Paddlers take to Willows waters to fight childhood cancer

The Paddle for Health fundraiser comes to Willows Beach Saturday

Paddle for Health

Paddle for Health

Don Lowther understands all too well the devastating effect cancer can have.

The local kayaker lost his mother to lung cancer in 2005. It was then that he decided to combine his passion for the water with a good cause to found Paddle for Health.

A disease that will have an effect on most Canadians throughout their lifetime, directly or indirectly, cancer is the leading cause of death in the country, according to Statistics Canada: almost 30 per cent of all deaths attributed to some form of cancer.

For eight years, Lowther and his team of volunteers and fundraisers have put paddle to water to help.

“I thought of it while I was out paddling. I wanted to do something that would raise awareness, while also allowing me to give back doing something I love,” says Lowther, an avid paddler who has been regularly on the water since 1996.

Driven by a team of dedicated volunteers headed by Lowther, the annual Paddle for Health opened in 2008 in Brentwood Bay, but Lowther moved it to Oak Bay five years ago for a more central location.

Participants meet at 8:30 a.m. on Saturday, Sept. 10 at Willows Beach. Before heading out on the water, they’ll meet a parent of a childhood cancer patient – a lasting reminder of the event’s purpose.

“Usually we have the parent of a childhood cancer patient who does a little speech,” Lowther says.

At 9:30 a.m., paddlers will climb aboard their paddleboards, kayaks, canoes and outriggers to paddle from Willows Beach to Gyro Beach and back again. Upon their return, they’ll enjoy a barbecue lunch at Willows.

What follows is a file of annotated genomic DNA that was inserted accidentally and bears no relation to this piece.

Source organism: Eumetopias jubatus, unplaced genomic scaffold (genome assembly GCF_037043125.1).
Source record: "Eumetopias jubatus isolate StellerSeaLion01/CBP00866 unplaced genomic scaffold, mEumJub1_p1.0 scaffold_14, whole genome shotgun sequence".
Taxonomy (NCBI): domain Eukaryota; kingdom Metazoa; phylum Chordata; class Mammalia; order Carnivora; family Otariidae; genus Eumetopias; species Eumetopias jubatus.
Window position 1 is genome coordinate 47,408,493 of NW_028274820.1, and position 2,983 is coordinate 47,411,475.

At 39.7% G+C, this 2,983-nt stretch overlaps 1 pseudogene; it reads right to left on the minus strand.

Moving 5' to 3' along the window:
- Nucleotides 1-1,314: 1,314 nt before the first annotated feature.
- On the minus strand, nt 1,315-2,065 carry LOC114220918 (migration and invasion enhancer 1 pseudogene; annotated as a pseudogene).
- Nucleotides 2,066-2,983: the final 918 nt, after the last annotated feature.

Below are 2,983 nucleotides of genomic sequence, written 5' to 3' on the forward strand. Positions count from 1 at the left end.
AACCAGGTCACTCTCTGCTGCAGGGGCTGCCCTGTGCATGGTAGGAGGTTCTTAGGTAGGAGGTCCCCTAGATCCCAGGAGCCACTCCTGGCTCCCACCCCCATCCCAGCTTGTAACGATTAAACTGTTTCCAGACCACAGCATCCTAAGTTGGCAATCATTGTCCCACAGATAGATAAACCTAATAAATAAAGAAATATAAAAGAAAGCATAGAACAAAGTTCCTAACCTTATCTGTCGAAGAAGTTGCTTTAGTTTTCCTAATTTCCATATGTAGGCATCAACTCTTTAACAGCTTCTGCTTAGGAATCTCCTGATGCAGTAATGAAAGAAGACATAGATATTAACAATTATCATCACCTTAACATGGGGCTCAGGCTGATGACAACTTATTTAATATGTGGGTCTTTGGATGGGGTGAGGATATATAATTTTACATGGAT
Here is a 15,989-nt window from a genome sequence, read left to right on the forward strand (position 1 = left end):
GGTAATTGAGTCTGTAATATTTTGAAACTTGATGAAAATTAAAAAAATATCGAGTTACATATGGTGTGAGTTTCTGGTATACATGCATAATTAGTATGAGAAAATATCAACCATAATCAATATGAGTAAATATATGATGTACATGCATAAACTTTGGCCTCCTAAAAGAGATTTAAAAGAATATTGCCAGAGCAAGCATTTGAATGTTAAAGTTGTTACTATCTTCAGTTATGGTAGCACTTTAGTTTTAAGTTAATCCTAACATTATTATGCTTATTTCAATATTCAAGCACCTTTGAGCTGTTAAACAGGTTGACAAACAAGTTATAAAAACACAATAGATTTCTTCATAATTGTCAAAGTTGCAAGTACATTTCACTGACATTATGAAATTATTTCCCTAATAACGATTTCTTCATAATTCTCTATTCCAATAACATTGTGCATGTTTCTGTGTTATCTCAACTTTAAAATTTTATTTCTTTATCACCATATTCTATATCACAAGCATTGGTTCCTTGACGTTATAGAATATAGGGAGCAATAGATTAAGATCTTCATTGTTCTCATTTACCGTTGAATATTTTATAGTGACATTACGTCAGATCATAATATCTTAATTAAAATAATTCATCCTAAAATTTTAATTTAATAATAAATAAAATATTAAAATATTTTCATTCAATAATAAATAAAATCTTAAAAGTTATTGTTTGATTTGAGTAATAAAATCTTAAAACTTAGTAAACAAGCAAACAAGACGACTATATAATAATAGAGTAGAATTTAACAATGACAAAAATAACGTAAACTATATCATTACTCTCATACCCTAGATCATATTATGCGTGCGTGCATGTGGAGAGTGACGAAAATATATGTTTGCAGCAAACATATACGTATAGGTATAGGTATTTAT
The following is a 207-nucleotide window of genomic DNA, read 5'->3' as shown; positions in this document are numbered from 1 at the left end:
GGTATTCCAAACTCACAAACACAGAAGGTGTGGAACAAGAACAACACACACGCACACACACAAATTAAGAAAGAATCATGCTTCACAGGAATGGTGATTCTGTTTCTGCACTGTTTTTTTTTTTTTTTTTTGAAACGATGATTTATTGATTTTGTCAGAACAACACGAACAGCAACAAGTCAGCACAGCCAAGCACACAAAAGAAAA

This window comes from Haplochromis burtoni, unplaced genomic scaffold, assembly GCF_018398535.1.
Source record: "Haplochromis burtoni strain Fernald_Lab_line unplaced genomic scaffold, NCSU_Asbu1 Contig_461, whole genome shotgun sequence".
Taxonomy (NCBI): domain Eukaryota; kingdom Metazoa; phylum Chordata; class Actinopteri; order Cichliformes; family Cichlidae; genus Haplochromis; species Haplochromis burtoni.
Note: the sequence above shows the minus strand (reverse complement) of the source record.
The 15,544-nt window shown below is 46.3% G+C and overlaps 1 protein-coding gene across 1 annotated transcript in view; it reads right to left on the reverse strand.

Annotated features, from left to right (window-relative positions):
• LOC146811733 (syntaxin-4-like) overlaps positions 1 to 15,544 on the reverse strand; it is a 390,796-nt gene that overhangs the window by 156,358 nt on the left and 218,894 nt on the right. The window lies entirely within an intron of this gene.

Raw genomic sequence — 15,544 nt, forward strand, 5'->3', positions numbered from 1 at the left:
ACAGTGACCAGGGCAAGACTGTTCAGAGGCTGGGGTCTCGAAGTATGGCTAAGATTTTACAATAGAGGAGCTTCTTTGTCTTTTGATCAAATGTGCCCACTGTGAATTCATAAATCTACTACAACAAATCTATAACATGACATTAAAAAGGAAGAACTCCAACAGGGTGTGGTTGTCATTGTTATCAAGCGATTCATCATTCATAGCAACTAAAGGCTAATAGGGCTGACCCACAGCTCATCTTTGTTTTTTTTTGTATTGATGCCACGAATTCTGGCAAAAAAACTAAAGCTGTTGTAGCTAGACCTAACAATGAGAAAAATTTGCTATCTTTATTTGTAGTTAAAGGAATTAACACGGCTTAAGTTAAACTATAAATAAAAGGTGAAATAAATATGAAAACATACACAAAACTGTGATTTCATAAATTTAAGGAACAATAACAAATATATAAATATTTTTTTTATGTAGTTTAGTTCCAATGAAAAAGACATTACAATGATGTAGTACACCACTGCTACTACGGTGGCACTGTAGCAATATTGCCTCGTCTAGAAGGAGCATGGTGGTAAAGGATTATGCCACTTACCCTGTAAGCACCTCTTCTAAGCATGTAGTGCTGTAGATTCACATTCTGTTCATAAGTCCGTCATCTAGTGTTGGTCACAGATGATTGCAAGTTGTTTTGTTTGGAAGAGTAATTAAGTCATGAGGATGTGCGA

Although participation is by donation, Lowther asks participants to donate $50 per paddler. Families and big groups who wish to register together are asked to donate what they can. All proceeds go to raising awareness and enhancing the lives of children and their families experiencing childhood cancer.

Last year the event raised over $32,000, and Lowther aims to raise even more this year in support of Vancouver Island children and their families living with the challenges of childhood cancer.

“It’s all about families and friends getting together to paddle and enjoy a great, fun day on the water while contributing to a cause. It’s all about people helping people,” he says.

Last year, 90 people turned out to paddle in the event. Lowther is hoping to build on last year’s turnout, citing the century mark of 100 participants as one of the main goals of the event this year.

First-timers are more than welcome and watercrafts will be available for those who do not have their own.

Lowther also expresses his gratitude to the event’s sponsors. “It wouldn’t be what it is without them,” he says.

Since getting into paddling 20 years ago, Lowther has twice circumnavigated Vancouver Island.  “I really like it because you get to go to other places you wouldn’t otherwise be able to reach. I also really enjoy the peace and quiet, the serenity of being out on the water,” he says.

Those looking to register or donate to Paddle for Health can visit paddleforhealth.ca.

 

 

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